Monday, April 02, 2007

PLAY: "The Dark at the Top of the Stairs"

Photo Credit: Carol Rosegg

The Dark at the Top of the Stairs could've been a fantastic play, a real American classic. (In some aspects, at the time, it was.) But William Inge's small town tragedy is missing the tragedy and is left only with some subtle observations on the brittle, self-defeating nature of man. It doesn't help that the first and third act are sluggish and protracted, nor that Transport Group's production has emphasized the overbearing monologues with equally overbearing lighting. The second act is a buoyant, lively piece of theater that exemplifies storytelling, and it is commandeered by the delightfully vivacious Lottie Lacey (Michele Pawk) and her deadpan dentist of a husband, Morris (Jay Potter, master of the awkward pause). Simply put, Inge's quiet brand of suffering only works when it wears a happy face (which is what makes Bus Stop such a pleasant work): the awkward resolutions and confabulations are the sturdy center of The Dark at the Top of the Stairs.

There are major issues addressed in Inge's play, including suicide and spousal abuse, but because his three acts are disconnected in thematic structure, the final resolution of those scenes seems rushed and ill-conceived. The few dramatic moments in the stagnant finale revolve largely around a confessional series of soliloquies from the wild, passionate patriarch of the Flood family, Rubin (steadily but unsurprisingly played by Patrick Boll) and some poorly scripted attempts by the matriarch, Cora (a distant Donna Lynne Champlin) to take charge of her own life. The two actors don't have much in the way of chemistry, and given all that we've heard about their characters, the words (at this point) actually come in the way. Flirt (Liz Mamana), a ditzy friend of the shy, pallid Reenie Flood (Colby Minifie), appears out of the blue to give an announcement that is shrugged off by both the playwright and (accordingly) the actors, and neither of the two children (the bland and uncharming Sonny, played by Jack Tartaglia, is the other) have any sort of dramatic arc or change in their personalities to even justify what passes as "side plot."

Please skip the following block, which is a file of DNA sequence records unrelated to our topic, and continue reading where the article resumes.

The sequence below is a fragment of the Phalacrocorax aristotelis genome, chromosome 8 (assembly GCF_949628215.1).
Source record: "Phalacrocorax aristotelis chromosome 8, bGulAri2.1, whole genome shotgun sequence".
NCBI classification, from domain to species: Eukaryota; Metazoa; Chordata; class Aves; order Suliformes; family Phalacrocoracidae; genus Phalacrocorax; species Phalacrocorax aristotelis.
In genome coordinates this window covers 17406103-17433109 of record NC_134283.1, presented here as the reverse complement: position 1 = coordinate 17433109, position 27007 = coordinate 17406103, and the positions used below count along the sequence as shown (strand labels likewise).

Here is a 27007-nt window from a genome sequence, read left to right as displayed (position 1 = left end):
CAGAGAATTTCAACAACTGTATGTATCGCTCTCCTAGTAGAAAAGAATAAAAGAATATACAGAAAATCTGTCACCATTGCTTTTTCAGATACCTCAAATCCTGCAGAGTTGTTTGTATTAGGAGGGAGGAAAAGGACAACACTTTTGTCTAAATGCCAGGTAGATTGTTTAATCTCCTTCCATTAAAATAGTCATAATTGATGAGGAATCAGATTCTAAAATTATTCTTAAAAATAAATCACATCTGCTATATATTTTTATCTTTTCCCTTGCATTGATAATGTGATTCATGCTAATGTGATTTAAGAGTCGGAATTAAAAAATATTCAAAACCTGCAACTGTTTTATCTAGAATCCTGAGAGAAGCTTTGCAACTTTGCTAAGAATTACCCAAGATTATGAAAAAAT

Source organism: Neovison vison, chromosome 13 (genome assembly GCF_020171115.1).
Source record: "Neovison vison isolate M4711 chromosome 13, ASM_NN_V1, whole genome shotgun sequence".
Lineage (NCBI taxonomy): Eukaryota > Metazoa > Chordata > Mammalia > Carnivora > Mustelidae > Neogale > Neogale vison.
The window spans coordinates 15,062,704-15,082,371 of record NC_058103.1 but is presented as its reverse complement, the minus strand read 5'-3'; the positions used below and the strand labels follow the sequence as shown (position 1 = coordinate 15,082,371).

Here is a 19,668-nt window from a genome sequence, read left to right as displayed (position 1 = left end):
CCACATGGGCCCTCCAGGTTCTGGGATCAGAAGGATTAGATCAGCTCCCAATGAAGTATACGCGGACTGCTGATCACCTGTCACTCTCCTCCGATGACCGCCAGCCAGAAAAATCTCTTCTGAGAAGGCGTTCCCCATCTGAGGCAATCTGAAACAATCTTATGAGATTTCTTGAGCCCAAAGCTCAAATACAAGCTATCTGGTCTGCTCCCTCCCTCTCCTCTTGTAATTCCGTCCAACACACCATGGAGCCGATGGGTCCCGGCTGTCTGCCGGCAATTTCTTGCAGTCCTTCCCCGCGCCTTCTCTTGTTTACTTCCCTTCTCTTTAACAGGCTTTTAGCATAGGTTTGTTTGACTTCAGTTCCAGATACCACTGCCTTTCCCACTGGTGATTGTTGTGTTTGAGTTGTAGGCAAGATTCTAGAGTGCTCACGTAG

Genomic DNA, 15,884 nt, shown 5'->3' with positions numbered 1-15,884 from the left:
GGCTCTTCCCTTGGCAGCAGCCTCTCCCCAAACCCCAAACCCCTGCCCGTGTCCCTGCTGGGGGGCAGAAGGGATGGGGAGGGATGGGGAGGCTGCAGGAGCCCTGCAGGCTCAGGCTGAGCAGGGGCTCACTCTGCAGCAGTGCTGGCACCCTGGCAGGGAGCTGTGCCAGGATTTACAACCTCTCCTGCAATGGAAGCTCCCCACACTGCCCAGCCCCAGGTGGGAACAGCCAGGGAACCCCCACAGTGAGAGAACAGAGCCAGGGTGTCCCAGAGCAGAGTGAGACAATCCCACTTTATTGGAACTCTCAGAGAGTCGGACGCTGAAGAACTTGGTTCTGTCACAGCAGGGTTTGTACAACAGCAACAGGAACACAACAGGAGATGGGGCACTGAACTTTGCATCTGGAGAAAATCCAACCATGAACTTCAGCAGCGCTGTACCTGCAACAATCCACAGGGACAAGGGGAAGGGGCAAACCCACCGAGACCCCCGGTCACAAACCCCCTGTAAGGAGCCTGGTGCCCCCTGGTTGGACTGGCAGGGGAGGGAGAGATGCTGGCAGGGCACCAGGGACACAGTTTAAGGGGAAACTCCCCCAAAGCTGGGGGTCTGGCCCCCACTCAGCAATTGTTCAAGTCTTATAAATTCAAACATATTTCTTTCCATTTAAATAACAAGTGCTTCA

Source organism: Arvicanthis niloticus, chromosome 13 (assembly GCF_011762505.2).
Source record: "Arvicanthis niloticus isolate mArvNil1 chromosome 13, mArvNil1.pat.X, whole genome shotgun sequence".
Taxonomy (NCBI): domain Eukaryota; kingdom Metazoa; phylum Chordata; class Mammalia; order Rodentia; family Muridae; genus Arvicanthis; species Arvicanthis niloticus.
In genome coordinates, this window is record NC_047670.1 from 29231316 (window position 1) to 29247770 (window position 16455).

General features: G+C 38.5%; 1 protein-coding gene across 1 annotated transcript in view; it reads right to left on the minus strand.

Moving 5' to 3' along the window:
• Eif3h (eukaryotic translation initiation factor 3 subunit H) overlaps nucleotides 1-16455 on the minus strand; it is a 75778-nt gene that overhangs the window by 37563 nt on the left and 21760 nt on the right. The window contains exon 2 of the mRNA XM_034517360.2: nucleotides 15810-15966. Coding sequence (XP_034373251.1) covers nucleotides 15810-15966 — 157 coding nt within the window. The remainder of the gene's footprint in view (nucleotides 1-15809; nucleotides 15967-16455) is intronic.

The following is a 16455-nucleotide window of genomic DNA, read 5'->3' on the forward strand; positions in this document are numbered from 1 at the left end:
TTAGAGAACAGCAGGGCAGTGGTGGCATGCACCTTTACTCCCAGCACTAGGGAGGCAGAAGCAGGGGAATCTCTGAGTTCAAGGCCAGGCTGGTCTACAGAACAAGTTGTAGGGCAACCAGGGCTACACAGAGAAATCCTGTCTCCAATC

I don't enjoy panning Inge's work, especially from a man who comes up with such powerful statements as: "I wish that someone loved me enough to hit me," and "Sometimes the people who act the happiest are really the unhappiest." But there's a sense of pinning the tail on the donkey in his development, and he leaves a lot of holes in his script trying to get it on just right. The two characters we're interested in, Sammy (the depressed young boy, played by a bright-eyed Matt Yeager) and Lottie are all-too-brief candles in the wind, and the ones we're left with are never adequately handled. I respect Jack Cummings III for reviving this show for its fiftieth anniversary, but he doesn't do enough: his early theatrics (the walls are transparent, making the characters behind them ghosts and darkness, at all once) aren't matched by the script, and though there's a valiant struggle in the second act, The Dark at the Top of the Stairs simply isn't very riveting.

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